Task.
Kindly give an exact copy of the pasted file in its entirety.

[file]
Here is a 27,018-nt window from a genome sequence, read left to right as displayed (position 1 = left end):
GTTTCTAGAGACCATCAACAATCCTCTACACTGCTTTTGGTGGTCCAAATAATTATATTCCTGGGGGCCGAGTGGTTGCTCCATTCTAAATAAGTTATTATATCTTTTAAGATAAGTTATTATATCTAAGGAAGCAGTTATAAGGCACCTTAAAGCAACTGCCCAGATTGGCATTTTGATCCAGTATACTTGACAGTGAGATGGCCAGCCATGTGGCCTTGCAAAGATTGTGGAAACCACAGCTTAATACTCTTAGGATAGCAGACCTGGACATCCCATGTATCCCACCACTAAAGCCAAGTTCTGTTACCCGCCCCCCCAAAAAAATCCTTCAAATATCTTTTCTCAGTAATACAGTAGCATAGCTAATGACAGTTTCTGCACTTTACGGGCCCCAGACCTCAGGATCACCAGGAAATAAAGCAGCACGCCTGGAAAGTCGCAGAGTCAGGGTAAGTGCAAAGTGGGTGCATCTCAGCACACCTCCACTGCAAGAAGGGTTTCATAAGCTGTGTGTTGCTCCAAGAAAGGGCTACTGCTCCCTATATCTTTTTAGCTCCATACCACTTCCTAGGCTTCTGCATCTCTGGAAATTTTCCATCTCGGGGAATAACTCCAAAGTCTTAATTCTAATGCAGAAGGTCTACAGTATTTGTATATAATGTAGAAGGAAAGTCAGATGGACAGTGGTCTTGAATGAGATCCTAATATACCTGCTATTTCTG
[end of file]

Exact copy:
Here is a 27,018-nt window from a genome sequence, read left to right as displayed (position 1 = left end):
GTTTCTAGAGACCATCAACAATCCTCTACACTGCTTTTGGTGGTCCAAATAATTATATTCCTGGGGGCCGAGTGGTTGCTCCATTCTAAATAAGTTATTATATCTTTTAAGATAAGTTATTATATCTAAGGAAGCAGTTATAAGGCACCTTAAAGCAACTGCCCAGATTGGCATTTTGATCCAGTATACTTGACAGTGAGATGGCCAGCCATGTGGCCTTGCAAAGATTGTGGAAACCACAGCTTAATACTCTTAGGATAGCAGACCTGGACATCCCATGTATCCCACCACTAAAGCCAAGTTCTGTTACCCGCCCCCCCAAAAAAATCCTTCAAATATCTTTTCTCAGTAATACAGTAGCATAGCTAATGACAGTTTCTGCACTTTACGGGCCCCAGACCTCAGGATCACCAGGAAATAAAGCAGCACGCCTGGAAAGTCGCAGAGTCAGGGTAAGTGCAAAGTGGGTGCATCTCAGCACACCTCCACTGCAAGAAGGGTTTCATAAGCTGTGTGTTGCTCCAAGAAAGGGCTACTGCTCCCTATATCTTTTTAGCTCCATACCACTTCCTAGGCTTCTGCATCTCTGGAAATTTTCCATCTCGGGGAATAACTCCAAAGTCTTAATTCTAATGCAGAAGGTCTACAGTATTTGTATATAATGTAGAAGGAAAGTCAGATGGACAGTGGTCTTGAATGAGATCCTAATATACCTGCTATTTCTG